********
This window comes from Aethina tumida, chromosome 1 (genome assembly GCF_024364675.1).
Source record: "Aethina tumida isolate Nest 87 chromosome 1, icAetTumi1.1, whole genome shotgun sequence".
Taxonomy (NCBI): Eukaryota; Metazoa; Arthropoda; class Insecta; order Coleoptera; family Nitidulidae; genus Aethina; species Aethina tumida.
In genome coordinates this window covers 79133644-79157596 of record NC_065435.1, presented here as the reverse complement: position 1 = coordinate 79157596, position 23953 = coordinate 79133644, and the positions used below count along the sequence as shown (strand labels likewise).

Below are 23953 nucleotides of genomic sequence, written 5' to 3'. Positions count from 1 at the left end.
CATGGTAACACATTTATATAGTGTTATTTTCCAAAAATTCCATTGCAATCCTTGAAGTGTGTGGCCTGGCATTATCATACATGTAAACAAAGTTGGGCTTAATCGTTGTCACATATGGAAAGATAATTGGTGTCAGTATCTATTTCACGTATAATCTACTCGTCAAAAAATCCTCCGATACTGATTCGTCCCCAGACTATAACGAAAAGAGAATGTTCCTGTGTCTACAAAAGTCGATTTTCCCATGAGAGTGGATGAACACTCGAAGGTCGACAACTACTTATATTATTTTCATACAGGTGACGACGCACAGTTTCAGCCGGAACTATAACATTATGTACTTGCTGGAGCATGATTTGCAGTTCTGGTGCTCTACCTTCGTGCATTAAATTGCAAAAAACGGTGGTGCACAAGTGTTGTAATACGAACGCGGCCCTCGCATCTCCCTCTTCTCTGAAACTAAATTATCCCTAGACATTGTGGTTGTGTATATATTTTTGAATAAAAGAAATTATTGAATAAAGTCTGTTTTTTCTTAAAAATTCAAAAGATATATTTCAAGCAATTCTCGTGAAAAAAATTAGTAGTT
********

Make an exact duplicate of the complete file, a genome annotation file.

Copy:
This window comes from Aethina tumida, chromosome 1 (genome assembly GCF_024364675.1).
Source record: "Aethina tumida isolate Nest 87 chromosome 1, icAetTumi1.1, whole genome shotgun sequence".
Taxonomy (NCBI): Eukaryota; Metazoa; Arthropoda; class Insecta; order Coleoptera; family Nitidulidae; genus Aethina; species Aethina tumida.
In genome coordinates this window covers 79133644-79157596 of record NC_065435.1, presented here as the reverse complement: position 1 = coordinate 79157596, position 23953 = coordinate 79133644, and the positions used below count along the sequence as shown (strand labels likewise).

Below are 23953 nucleotides of genomic sequence, written 5' to 3'. Positions count from 1 at the left end.
CATGGTAACACATTTATATAGTGTTATTTTCCAAAAATTCCATTGCAATCCTTGAAGTGTGTGGCCTGGCATTATCATACATGTAAACAAAGTTGGGCTTAATCGTTGTCACATATGGAAAGATAATTGGTGTCAGTATCTATTTCACGTATAATCTACTCGTCAAAAAATCCTCCGATACTGATTCGTCCCCAGACTATAACGAAAAGAGAATGTTCCTGTGTCTACAAAAGTCGATTTTCCCATGAGAGTGGATGAACACTCGAAGGTCGACAACTACTTATATTATTTTCATACAGGTGACGACGCACAGTTTCAGCCGGAACTATAACATTATGTACTTGCTGGAGCATGATTTGCAGTTCTGGTGCTCTACCTTCGTGCATTAAATTGCAAAAAACGGTGGTGCACAAGTGTTGTAATACGAACGCGGCCCTCGCATCTCCCTCTTCTCTGAAACTAAATTATCCCTAGACATTGTGGTTGTGTATATATTTTTGAATAAAAGAAATTATTGAATAAAGTCTGTTTTTTCTTAAAAATTCAAAAGATATATTTCAAGCAATTCTCGTGAAAAAAATTAGTAGTT